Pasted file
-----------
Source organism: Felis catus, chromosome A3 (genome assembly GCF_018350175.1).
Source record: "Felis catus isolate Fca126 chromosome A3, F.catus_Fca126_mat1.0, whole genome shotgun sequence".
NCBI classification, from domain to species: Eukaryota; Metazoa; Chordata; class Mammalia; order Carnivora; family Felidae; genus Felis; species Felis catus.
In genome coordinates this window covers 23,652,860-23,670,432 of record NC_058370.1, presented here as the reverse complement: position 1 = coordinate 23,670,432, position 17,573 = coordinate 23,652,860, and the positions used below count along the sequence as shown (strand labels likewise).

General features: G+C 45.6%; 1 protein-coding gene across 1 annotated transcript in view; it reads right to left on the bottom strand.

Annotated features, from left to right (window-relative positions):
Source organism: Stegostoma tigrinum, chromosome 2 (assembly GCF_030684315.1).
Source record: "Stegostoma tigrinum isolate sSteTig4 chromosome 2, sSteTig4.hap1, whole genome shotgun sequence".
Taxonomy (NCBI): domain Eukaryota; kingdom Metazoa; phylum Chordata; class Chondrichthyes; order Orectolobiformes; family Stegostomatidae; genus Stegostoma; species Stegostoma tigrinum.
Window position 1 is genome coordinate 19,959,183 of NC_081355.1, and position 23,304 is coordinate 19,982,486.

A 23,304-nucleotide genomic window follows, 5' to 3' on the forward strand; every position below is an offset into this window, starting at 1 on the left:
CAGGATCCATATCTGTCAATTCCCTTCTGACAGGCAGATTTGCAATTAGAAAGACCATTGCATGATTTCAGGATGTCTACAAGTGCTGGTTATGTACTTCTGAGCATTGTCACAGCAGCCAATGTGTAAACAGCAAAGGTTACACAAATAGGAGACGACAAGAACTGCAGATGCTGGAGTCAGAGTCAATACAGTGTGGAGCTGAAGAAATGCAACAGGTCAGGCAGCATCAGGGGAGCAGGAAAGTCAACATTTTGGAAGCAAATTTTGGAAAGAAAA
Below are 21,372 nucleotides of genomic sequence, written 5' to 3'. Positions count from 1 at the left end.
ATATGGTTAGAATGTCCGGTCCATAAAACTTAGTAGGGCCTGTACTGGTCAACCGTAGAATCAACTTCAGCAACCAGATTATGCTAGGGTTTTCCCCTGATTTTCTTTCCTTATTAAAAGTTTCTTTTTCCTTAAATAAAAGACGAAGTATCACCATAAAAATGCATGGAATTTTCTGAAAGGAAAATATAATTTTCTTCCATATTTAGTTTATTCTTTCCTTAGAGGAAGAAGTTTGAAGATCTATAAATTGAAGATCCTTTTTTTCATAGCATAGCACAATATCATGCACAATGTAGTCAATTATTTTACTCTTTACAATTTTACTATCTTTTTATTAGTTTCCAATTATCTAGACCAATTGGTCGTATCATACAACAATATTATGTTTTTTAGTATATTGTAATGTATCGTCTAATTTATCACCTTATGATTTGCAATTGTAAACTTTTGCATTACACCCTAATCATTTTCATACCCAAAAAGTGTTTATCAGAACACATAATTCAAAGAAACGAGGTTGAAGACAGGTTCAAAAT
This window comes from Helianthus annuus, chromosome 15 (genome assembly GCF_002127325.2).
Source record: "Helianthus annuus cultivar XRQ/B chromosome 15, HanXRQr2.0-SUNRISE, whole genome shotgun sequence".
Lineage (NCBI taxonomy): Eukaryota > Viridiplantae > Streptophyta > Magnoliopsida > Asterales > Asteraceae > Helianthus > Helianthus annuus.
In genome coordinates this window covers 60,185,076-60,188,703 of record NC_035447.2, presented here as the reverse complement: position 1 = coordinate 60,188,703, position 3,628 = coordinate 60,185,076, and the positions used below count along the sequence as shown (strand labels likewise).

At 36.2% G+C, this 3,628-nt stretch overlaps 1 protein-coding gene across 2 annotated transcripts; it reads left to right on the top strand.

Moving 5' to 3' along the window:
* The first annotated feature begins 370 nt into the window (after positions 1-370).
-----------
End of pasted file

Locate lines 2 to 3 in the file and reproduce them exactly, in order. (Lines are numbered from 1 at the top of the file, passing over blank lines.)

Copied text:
Source record: "Felis catus isolate Fca126 chromosome A3, F.catus_Fca126_mat1.0, whole genome shotgun sequence".
NCBI classification, from domain to species: Eukaryota; Metazoa; Chordata; class Mammalia; order Carnivora; family Felidae; genus Felis; species Felis catus.